|Publication number||US3854723 A|
|Publication date||Dec 17, 1974|
|Filing date||Jul 6, 1970|
|Priority date||Jul 6, 1970|
|Publication number||US 3854723 A, US 3854723A, US-A-3854723, US3854723 A, US3854723A|
|Original Assignee||Shakespeare Co|
|Export Citation||BiBTeX, EndNote, RefMan|
|Patent Citations (5), Non-Patent Citations (1), Referenced by (24), Classifications (5)|
|External Links: USPTO, USPTO Assignment, Espacenet|
1 HUNTING ARROW Richard I. Wilson, Kalamazoo, Mich.
 Assignee: Shakespeare Company, Kalamazoo,
 Filed: July 6, 1970  Appl. No.: 52,463
 U.S. Cl 273/106.5 R, 273/l06.5 B  Int. Cl. F41b 5/02  Field of Search 273/1065 R, 106.5 B
 References Cited UNITED STATES PATENTS 2,289,284 7/1942 Chandler 273/1065 B 2,686,055 8/1954 Peltz 273/1065 B 2,829,894 4/1958 Henkel r r 273/1065 B 2,909,372 10/1959 Neri 273/1065 B 2,912,247 11/1959 Doonan 273/106.5 B
OTHER PUBLICATIONS Field 8L Stream Magazine, June, 1970, pp. 140-141, Shakespeare Co. Ad.
Primary E.raminer-Paul E. Shapiro Attorney, Agent, or Firm-Hamilton, Renner and Kenner  ABSTRACT A hunting arrow adapted for accurate use in conjunction with a wide range of bow weights. The center of Dec. 17, 1974 gravity of the arrow is located in proximity to the longitudinal midpoint of the arrow (preferably just forwardly thereof) by demountably securing primary and secondary blades of the broad head type hunting head directly to the shaft. This is accomplished by providing first and second intersecting axial slots in the conically tapered nose portion of the shaft and corresponding pairs of diametric grooves on the outer surface of the arrow shaft. Each pair of diametric grooves are aligned with the plane of a corresponding slot and open axially through the nose portion of the shaft. The second blade has rearwardly diverging legs joined at their forward portion by a stabilizing bridge removably received within the second slot. Spaced rearwardly of the stabilizing bridge, locating feet on the legs extend opposingly toward, and are received in, the grooves aligned with the plane of the second slot. The primary blade has rearwardly divergent legs joined at their forward portion by a generally triangular web. A portion of the stabilizing edge along the rear of the web is removably received within the first slot and embraces the stabilizing bridge of the secondary blade received within the second slot. Contact surfaces on the primary blade engage the conically tapered nose portion of the shaft, and locating feet on the legs of the primary blade extend opposingly toward, and are received in, the grooves aligned with the plane of the first slot. Locking ribs on the locating feet of the primary blade interengage anchor bores releasably to maintain the primary blade, and thereby the secondary blade as well, on the shaft.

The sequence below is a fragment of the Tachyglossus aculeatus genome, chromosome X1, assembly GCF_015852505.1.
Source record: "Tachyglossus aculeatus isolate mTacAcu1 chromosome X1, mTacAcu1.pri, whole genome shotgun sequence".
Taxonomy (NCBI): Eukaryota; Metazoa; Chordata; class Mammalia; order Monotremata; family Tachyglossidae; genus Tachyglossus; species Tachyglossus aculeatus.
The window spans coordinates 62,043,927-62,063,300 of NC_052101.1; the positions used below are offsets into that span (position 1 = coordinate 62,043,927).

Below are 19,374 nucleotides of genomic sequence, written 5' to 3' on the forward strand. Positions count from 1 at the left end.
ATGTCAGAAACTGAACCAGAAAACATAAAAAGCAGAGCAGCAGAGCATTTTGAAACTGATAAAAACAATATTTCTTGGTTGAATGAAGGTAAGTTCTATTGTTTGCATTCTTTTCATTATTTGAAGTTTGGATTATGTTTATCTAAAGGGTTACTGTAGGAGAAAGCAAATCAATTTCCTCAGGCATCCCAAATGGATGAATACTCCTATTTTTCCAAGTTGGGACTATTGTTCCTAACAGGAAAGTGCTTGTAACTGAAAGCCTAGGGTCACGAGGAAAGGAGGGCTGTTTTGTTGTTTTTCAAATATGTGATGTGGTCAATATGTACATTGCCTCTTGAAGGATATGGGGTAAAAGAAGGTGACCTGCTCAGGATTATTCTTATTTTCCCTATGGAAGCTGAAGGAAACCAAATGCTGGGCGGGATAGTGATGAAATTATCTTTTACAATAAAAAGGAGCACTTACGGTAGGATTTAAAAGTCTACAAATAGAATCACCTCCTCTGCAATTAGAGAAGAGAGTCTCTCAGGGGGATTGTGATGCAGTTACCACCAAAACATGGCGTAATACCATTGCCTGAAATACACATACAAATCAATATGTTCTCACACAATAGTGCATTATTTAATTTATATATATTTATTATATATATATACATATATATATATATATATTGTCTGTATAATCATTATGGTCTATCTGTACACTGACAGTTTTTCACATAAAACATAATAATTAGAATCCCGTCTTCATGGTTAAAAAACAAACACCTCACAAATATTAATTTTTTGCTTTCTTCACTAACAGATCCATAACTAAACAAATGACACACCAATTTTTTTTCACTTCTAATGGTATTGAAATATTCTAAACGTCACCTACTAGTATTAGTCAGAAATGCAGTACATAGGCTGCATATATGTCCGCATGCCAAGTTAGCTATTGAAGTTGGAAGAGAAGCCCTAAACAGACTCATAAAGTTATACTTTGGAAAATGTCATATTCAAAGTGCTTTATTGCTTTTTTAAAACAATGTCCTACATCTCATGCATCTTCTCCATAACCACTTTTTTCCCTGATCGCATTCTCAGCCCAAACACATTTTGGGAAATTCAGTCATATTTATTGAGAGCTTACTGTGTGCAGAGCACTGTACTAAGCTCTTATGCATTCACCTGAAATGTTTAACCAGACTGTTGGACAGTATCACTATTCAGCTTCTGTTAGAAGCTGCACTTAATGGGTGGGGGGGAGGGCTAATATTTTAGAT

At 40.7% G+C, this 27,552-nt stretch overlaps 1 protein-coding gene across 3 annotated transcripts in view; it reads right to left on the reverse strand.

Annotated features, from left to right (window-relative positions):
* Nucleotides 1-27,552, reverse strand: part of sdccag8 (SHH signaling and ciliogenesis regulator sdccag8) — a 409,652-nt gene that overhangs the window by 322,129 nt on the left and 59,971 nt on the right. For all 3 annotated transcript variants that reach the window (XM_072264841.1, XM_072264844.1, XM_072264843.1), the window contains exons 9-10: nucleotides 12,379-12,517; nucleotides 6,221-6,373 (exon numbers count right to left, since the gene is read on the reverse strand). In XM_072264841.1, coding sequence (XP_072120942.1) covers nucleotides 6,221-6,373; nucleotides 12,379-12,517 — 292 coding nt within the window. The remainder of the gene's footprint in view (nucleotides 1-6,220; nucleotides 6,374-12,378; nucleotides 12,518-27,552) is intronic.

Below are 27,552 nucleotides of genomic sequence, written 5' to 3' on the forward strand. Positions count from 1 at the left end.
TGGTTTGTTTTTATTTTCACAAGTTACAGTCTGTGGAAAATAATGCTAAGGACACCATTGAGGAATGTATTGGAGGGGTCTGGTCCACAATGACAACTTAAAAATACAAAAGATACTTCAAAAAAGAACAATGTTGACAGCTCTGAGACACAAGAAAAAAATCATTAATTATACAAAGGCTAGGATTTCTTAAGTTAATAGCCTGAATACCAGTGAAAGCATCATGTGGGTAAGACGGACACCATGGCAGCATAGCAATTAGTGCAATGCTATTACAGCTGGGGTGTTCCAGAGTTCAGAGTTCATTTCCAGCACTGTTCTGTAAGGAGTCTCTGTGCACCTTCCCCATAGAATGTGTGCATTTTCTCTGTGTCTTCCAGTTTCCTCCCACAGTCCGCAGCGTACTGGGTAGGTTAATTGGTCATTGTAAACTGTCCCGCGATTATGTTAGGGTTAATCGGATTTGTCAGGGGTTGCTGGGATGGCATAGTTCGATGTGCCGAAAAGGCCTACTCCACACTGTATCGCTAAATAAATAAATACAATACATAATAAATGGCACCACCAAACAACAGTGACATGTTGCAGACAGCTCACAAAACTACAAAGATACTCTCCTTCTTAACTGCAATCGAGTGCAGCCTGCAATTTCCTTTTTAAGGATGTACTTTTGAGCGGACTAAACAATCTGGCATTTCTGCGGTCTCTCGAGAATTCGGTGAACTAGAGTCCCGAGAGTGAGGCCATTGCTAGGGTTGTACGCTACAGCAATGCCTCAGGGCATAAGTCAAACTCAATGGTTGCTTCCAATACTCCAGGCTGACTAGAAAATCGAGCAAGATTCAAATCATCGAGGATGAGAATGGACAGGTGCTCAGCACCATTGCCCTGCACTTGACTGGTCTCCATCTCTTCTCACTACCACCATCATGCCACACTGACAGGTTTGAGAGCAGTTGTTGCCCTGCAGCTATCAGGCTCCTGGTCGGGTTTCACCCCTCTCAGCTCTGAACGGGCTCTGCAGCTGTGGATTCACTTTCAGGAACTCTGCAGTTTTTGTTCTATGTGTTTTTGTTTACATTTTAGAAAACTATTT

7 Claims, 7 Drawing Figures PATENTEL SEC! 7 I974 WHIBFZ l m L mm i mm mm I INVliNlYiR RICHARD I. WILSON ATTORNEYS PATENTEL, sin 1 71914 sum 2 or 2 l N VEN TOR. RICHA RD I. WILSON ATTORNEYS HUNTING ARROW BACKGROUND OF THE INVENTION The present invention is related to arrows and particularly the construction of a hunting arrow which will permit it to be used accurately in conjunction with a wide range of bow weights.
The proper selection of an arrow has long been known to require the consideration of numerous factors. The three principal properties deemed essential to the selection of a proper arrow for a given how of specific draw weight are: suitable weight; sufficient rigidity to withstand the sudden force applied thereto by the bow string at the release; and, sufficient resilience to behave in accordance with the Archers Paradox.